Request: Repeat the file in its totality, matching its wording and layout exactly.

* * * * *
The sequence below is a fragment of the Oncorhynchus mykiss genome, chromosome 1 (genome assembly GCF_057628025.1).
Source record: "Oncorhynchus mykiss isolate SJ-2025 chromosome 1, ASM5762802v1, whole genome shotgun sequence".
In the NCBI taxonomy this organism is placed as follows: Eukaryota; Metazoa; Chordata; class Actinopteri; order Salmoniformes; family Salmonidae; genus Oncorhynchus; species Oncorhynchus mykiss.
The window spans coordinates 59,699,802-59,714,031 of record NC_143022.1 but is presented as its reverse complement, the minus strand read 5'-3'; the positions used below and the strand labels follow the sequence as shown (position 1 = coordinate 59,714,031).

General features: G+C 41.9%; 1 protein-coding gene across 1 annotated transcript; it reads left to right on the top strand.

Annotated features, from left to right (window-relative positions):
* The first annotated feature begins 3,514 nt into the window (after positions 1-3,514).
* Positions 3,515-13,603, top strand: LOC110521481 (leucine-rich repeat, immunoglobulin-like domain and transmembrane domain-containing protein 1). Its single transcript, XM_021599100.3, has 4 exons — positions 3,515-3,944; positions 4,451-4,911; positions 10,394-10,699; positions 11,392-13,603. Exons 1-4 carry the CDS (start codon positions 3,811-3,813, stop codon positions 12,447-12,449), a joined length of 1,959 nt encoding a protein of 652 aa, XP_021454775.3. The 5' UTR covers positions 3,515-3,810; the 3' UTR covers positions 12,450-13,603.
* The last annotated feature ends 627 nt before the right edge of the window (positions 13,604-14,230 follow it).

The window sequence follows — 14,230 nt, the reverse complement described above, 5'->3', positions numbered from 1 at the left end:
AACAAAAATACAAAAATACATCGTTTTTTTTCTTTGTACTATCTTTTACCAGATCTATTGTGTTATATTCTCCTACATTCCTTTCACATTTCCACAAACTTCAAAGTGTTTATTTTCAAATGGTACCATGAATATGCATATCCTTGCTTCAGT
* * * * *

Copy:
The sequence below is a fragment of the Oncorhynchus mykiss genome, chromosome 1 (genome assembly GCF_057628025.1).
Source record: "Oncorhynchus mykiss isolate SJ-2025 chromosome 1, ASM5762802v1, whole genome shotgun sequence".
In the NCBI taxonomy this organism is placed as follows: Eukaryota; Metazoa; Chordata; class Actinopteri; order Salmoniformes; family Salmonidae; genus Oncorhynchus; species Oncorhynchus mykiss.
The window spans coordinates 59,699,802-59,714,031 of record NC_143022.1 but is presented as its reverse complement, the minus strand read 5'-3'; the positions used below and the strand labels follow the sequence as shown (position 1 = coordinate 59,714,031).

General features: G+C 41.9%; 1 protein-coding gene across 1 annotated transcript; it reads left to right on the top strand.

Annotated features, from left to right (window-relative positions):
* The first annotated feature begins 3,514 nt into the window (after positions 1-3,514).
* Positions 3,515-13,603, top strand: LOC110521481 (leucine-rich repeat, immunoglobulin-like domain and transmembrane domain-containing protein 1). Its single transcript, XM_021599100.3, has 4 exons — positions 3,515-3,944; positions 4,451-4,911; positions 10,394-10,699; positions 11,392-13,603. Exons 1-4 carry the CDS (start codon positions 3,811-3,813, stop codon positions 12,447-12,449), a joined length of 1,959 nt encoding a protein of 652 aa, XP_021454775.3. The 5' UTR covers positions 3,515-3,810; the 3' UTR covers positions 12,450-13,603.
* The last annotated feature ends 627 nt before the right edge of the window (positions 13,604-14,230 follow it).

The window sequence follows — 14,230 nt, the reverse complement described above, 5'->3', positions numbered from 1 at the left end:
AACAAAAATACAAAAATACATCGTTTTTTTTCTTTGTACTATCTTTTACCAGATCTATTGTGTTATATTCTCCTACATTCCTTTCACATTTCCACAAACTTCAAAGTGTTTATTTTCAAATGGTACCATGAATATGCATATCCTTGCTTCAGT